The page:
Aug. 18 (Bloomberg) -- Sunborne Energy LLC, a solar power developer backed by billionaire Vinod Khosla, got a 1.4 billion-rupee ($30.6 million) loan to build a plant following India’s first auction of solar development permits.
State Bank of Patiala, Canara Bank Ltd., Export-Import Bank of India and State Bank of Travancore agreed to the 12-year loan for a 15-megawatt plant in Gujarat state, Sunborne Chief Financial Officer Anil Nayar said today in a telephone interview. Sunborne has a nine-month grace period on payments.
India plans to build solar capacity equivalent to one nuclear plant by January, requiring about $3.2 billion in investment. Funding has been a hurdle for project developers, including billionaire Anil Ambani’s Reliance Power Ltd. and Lanco Infratech Ltd., because some banks won’t lend to an industry that’s new to India.
“It took a long time, but they came through,” Nayar said, declining to disclose the interest rate on the loan, saying it was in line with local market rates for project financing. Such deals may make banks more comfortable lending to solar projects in India and allow the industry to expand, he said.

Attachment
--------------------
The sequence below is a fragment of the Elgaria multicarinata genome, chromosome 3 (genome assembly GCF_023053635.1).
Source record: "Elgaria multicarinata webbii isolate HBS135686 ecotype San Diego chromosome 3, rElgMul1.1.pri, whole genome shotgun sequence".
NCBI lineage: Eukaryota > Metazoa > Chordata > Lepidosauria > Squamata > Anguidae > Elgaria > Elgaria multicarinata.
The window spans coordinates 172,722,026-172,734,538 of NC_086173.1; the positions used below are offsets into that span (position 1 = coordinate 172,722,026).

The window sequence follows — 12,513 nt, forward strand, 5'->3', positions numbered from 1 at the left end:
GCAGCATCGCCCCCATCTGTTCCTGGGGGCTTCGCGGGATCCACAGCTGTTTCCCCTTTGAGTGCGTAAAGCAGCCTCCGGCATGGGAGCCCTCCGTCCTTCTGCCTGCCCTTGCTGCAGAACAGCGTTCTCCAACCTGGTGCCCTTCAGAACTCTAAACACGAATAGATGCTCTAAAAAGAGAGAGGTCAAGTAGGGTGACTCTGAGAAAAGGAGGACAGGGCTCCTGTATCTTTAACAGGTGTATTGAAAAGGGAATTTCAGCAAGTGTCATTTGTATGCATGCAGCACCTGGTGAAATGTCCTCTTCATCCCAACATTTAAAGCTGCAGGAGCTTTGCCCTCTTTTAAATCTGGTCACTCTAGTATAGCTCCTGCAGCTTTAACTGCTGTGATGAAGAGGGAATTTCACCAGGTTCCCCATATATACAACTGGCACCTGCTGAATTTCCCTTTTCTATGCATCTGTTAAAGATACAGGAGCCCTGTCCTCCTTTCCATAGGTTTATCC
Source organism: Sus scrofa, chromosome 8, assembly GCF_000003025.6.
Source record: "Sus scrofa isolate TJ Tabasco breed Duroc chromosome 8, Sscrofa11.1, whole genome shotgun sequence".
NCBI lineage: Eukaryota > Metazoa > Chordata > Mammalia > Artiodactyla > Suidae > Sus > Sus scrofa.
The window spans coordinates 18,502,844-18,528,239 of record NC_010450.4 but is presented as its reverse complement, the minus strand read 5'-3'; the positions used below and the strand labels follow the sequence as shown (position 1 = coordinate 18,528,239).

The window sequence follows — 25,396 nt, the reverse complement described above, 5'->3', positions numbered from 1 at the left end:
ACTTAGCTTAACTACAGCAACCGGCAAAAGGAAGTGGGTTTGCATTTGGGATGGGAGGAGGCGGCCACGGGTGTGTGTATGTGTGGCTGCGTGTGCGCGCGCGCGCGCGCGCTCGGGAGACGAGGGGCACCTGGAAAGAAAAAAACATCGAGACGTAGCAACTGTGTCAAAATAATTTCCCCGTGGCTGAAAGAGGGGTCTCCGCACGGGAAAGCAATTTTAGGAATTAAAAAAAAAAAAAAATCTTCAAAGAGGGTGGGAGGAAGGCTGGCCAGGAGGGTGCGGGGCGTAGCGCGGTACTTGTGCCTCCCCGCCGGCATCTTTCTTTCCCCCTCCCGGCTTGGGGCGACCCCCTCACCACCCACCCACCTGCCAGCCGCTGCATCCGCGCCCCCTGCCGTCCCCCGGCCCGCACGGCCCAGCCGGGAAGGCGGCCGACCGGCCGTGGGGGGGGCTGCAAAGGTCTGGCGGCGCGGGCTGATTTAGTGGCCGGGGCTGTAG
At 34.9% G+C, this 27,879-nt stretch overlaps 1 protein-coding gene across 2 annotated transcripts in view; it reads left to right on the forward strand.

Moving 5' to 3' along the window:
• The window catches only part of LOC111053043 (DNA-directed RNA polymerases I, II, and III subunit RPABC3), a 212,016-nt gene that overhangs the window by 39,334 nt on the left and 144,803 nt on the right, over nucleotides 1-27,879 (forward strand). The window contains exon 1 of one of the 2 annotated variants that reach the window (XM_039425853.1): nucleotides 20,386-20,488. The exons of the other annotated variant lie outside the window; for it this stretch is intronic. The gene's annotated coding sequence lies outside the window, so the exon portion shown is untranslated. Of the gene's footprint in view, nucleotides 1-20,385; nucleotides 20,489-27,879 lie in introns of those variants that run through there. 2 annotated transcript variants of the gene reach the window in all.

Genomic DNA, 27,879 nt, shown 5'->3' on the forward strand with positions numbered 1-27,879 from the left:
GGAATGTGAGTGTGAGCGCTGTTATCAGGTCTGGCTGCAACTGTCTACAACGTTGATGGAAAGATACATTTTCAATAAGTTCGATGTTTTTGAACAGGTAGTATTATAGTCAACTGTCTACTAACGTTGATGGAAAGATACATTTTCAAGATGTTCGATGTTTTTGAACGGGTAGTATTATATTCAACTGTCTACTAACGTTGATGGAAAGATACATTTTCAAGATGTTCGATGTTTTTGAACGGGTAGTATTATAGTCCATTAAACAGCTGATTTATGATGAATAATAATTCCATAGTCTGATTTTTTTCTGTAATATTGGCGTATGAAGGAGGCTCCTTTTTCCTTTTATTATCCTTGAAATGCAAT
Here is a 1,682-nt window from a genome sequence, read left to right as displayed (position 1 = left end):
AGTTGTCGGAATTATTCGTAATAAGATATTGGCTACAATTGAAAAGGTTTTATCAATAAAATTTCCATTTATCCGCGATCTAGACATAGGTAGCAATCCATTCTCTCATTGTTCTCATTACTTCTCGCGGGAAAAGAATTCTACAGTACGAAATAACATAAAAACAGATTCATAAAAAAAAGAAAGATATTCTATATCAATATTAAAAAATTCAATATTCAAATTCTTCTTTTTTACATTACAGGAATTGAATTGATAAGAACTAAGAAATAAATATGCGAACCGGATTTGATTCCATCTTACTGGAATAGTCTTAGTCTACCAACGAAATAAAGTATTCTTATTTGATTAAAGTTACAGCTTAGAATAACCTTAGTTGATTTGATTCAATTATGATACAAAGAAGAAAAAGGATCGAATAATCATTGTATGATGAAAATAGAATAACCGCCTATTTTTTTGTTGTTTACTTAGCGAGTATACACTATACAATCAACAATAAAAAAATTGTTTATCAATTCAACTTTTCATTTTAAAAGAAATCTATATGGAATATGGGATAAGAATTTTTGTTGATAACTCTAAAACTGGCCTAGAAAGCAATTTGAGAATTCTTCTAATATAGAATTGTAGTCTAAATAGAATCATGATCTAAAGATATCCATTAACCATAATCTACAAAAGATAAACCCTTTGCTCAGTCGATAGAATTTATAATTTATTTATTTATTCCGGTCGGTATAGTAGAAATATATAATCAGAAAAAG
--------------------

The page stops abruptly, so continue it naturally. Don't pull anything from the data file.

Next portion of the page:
Banks have said power generation may fall short of targets because there’s little historical data on solar-radiation patterns in the country and equipment may not perform as expected under India’s climatic conditions.
As part of the Sunborne financing agreement, the lenders demanded a guarantee fund that could be tapped should power output fall “significantly” in the first two years, Nayar said. “We’ve been conservative in our own estimates so it shouldn’t be a factor.”
Sunborne, whose investors include U.S. venture capital firm General Catalyst Partners, International Finance Corp. and Khosla Ventures, expects to complete the plant as early as November. China’s Suntech Power Holdings Co., the world’s largest producer of silicon solar panels, has begun delivery of the equipment and construction has started, Nayar said.
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